Monday, October 26, 2009

The Tortoise and the Hare: What Velocity Is Your Writing?

(This day has been a crazy day of editing and marketing, and so I'm double-posting this post, which is also up today on my writing group's blog. If you don't get over to the 4 Corners blog much, you should pop in for Erin Halm's post this weekend on E-Books: the Future or Undoing of Publishing? It's an outstanding article on e-books. Also, some insightful views in the comment section from people who have experienced this when it happened the first time in music. Seriously - go check it out and get in on the discussion!)  

Lately I feel like I've been living and working in the middle of some childhood fable - one of those stories about one thing that really means something else and teaches some good life lesson - except I'm having trouble absorbing that lesson.

The story I'm living? The Tortoise and the Hare.

You know the one - where the turtle and the rabbit race, except the turtle can't really race well because he's slow, but the rabbit gets so cocky he stops off to nap and eat and enjoy the view, and before you know it the slow but steady turtle passes him and wins the race.

There are two problems to my story. One, I'm the turtle. And two, I don't think in life the turtle really always wins. It's a lovely story, don't get me wrong. But sometimes the fast aren't just fast. They're diligent, too, and disciplined. And I swear some of them never sleep.

All around me are writers who write at what seems to me to be warped speed. Six thousand - seven thousand words at a time... a book every month or two. Some of these are authors at the very start of their careers, and some are long, well-established authors.

I've felt the pressure especially lately because even though I have a great idea for a book, and even when I get a good chunk of time, even days of time, I'm slow at writing. The words don't come in a flurry - at least not for more than a few sentences at a time. I'm keeping at it, but I'll be lucky to be able to get one book a year out. Three or four? Are you kidding me?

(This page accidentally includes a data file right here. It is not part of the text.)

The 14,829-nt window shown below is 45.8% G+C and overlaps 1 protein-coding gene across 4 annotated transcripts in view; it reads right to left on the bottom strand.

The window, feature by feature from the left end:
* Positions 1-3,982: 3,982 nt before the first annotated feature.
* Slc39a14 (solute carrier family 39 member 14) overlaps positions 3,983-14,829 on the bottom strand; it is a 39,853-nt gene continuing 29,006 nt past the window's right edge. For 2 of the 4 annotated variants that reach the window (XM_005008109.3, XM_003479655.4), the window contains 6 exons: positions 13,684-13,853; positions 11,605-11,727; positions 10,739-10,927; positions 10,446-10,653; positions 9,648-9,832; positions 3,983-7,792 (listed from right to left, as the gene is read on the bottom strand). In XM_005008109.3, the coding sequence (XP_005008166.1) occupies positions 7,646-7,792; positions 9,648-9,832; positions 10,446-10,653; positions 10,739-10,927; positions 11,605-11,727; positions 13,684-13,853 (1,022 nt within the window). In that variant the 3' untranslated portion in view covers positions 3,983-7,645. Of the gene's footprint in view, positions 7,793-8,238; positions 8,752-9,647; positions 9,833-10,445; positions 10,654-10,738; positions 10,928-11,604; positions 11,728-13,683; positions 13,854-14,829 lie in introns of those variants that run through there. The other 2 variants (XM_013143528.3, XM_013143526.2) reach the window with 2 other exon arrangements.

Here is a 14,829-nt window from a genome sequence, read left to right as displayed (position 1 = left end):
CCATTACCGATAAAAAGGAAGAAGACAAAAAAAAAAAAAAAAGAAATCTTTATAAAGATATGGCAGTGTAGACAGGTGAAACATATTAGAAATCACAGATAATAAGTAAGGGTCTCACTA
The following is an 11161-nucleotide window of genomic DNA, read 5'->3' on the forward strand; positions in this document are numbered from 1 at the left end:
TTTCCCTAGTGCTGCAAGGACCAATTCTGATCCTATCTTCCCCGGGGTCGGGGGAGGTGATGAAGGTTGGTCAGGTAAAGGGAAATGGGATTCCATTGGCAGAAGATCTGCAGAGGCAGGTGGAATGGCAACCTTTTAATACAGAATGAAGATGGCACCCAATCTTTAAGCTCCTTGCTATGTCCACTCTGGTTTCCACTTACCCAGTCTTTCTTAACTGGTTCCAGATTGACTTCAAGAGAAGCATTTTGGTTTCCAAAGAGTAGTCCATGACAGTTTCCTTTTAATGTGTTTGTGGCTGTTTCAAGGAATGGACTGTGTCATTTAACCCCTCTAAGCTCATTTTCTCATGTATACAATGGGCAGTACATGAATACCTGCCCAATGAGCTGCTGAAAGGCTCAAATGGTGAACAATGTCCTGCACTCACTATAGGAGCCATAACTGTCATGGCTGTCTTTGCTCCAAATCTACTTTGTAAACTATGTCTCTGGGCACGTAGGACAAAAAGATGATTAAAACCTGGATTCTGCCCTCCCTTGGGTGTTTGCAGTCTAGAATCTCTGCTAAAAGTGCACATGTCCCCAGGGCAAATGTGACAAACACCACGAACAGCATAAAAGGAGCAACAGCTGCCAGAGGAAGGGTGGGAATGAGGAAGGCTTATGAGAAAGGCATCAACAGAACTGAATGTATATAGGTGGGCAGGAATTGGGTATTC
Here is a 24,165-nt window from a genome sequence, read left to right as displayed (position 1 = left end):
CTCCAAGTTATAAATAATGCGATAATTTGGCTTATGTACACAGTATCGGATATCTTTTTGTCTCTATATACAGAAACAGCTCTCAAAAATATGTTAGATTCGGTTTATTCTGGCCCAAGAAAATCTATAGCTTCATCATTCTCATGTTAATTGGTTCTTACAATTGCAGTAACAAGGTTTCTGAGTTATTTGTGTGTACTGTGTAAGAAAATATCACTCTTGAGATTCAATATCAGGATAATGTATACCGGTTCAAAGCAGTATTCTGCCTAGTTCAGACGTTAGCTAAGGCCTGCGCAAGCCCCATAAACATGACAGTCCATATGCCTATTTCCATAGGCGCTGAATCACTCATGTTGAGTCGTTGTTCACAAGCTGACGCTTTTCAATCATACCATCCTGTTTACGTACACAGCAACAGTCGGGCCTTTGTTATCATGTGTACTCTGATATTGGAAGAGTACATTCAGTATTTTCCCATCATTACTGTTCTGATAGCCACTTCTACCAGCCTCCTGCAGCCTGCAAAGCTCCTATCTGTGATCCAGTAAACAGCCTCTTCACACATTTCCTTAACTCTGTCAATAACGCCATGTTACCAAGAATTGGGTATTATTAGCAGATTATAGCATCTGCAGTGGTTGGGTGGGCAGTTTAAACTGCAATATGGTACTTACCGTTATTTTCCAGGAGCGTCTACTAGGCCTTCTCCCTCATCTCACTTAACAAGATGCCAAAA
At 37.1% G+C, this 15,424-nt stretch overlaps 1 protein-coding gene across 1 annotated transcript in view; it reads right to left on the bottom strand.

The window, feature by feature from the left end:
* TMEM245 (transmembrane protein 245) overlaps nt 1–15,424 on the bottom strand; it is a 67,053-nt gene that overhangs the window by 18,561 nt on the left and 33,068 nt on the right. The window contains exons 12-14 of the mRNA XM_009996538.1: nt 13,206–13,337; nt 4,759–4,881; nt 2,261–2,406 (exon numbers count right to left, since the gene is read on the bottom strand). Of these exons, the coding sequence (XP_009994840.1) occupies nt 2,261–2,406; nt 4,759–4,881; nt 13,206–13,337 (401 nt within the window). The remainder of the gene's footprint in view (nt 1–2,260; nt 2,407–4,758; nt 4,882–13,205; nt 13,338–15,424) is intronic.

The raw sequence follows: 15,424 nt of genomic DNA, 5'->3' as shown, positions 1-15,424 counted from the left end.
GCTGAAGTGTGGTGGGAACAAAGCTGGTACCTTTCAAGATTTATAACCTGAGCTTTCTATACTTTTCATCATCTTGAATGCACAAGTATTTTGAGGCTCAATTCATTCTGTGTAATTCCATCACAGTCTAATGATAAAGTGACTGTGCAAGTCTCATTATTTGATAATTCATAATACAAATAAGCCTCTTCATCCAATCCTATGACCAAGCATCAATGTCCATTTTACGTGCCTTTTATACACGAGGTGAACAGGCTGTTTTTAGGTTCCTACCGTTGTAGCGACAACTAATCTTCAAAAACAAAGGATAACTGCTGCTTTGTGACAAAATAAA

So I was disproportionately relieved last week when Entertainment Weekly put out this review of Michael Connelly's new novel, Nine Dragons. The review was less than flattering, but this sentence was what caught my eye: James Patterson long ago proved that you can write three thrillers in a year, but even Michael Connelly can't write three good ones.

I love those words... even this great writer can't write three good ones...

Then, just today, The New Republic online had a great article called Writing and Velocity.  In it author Damon Linker quoted a post by another writer (is this getting confusing or merely complicated?) who wrote that writing books should no longer take as long, since authors no longer need to go to the library and hunt through microfiche and encyclopedias, or tromp down to the police station, or take day trips in order to interview and research. With the internet, it's now all at our fingertips. With a few clicks of a button, all that great research can be ours for the taking, in very little time.

The idea, I believe, is that the greater part of writing a novel is the research that goes behind it. As the writer said: Klein’s statement implies that the only thing that might keep a writer from producing a book in a couple of months is the time it takes to conduct research. As if writing were a process of compiling and arranging lists of facts and figures.

Of course, not all novels require heavy research. But there's a host of other things that can slow a writer down. Imagination. Creativity. Uniqueness. Voice. Character. Plot.  Language.